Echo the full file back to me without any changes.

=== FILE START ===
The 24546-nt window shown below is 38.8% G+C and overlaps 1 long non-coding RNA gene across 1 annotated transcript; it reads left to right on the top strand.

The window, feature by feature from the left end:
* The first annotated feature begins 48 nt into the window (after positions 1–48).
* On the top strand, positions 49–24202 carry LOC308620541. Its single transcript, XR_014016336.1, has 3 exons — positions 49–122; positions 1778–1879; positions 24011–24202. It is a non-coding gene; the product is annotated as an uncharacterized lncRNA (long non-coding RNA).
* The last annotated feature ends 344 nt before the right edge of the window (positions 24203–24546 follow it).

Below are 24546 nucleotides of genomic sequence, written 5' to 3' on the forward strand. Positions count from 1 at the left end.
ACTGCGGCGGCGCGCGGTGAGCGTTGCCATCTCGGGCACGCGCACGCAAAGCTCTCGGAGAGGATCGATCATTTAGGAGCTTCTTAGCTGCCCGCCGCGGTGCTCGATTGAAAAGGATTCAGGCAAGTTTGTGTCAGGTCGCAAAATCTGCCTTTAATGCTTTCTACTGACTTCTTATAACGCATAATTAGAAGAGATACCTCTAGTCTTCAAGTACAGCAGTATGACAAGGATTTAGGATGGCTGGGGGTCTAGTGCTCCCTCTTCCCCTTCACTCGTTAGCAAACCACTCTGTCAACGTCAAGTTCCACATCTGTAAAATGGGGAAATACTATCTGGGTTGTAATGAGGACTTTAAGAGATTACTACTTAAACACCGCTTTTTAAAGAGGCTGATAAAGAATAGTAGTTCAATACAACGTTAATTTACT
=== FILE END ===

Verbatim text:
The 24546-nt window shown below is 38.8% G+C and overlaps 1 long non-coding RNA gene across 1 annotated transcript; it reads left to right on the top strand.

The window, feature by feature from the left end:
* The first annotated feature begins 48 nt into the window (after positions 1–48).
* On the top strand, positions 49–24202 carry LOC308620541. Its single transcript, XR_014016336.1, has 3 exons — positions 49–122; positions 1778–1879; positions 24011–24202. It is a non-coding gene; the product is annotated as an uncharacterized lncRNA (long non-coding RNA).
* The last annotated feature ends 344 nt before the right edge of the window (positions 24203–24546 follow it).

Below are 24546 nucleotides of genomic sequence, written 5' to 3' on the forward strand. Positions count from 1 at the left end.
ACTGCGGCGGCGCGCGGTGAGCGTTGCCATCTCGGGCACGCGCACGCAAAGCTCTCGGAGAGGATCGATCATTTAGGAGCTTCTTAGCTGCCCGCCGCGGTGCTCGATTGAAAAGGATTCAGGCAAGTTTGTGTCAGGTCGCAAAATCTGCCTTTAATGCTTTCTACTGACTTCTTATAACGCATAATTAGAAGAGATACCTCTAGTCTTCAAGTACAGCAGTATGACAAGGATTTAGGATGGCTGGGGGTCTAGTGCTCCCTCTTCCCCTTCACTCGTTAGCAAACCACTCTGTCAACGTCAAGTTCCACATCTGTAAAATGGGGAAATACTATCTGGGTTGTAATGAGGACTTTAAGAGATTACTACTTAAACACCGCTTTTTAAAGAGGCTGATAAAGAATAGTAGTTCAATACAACGTTAATTTACT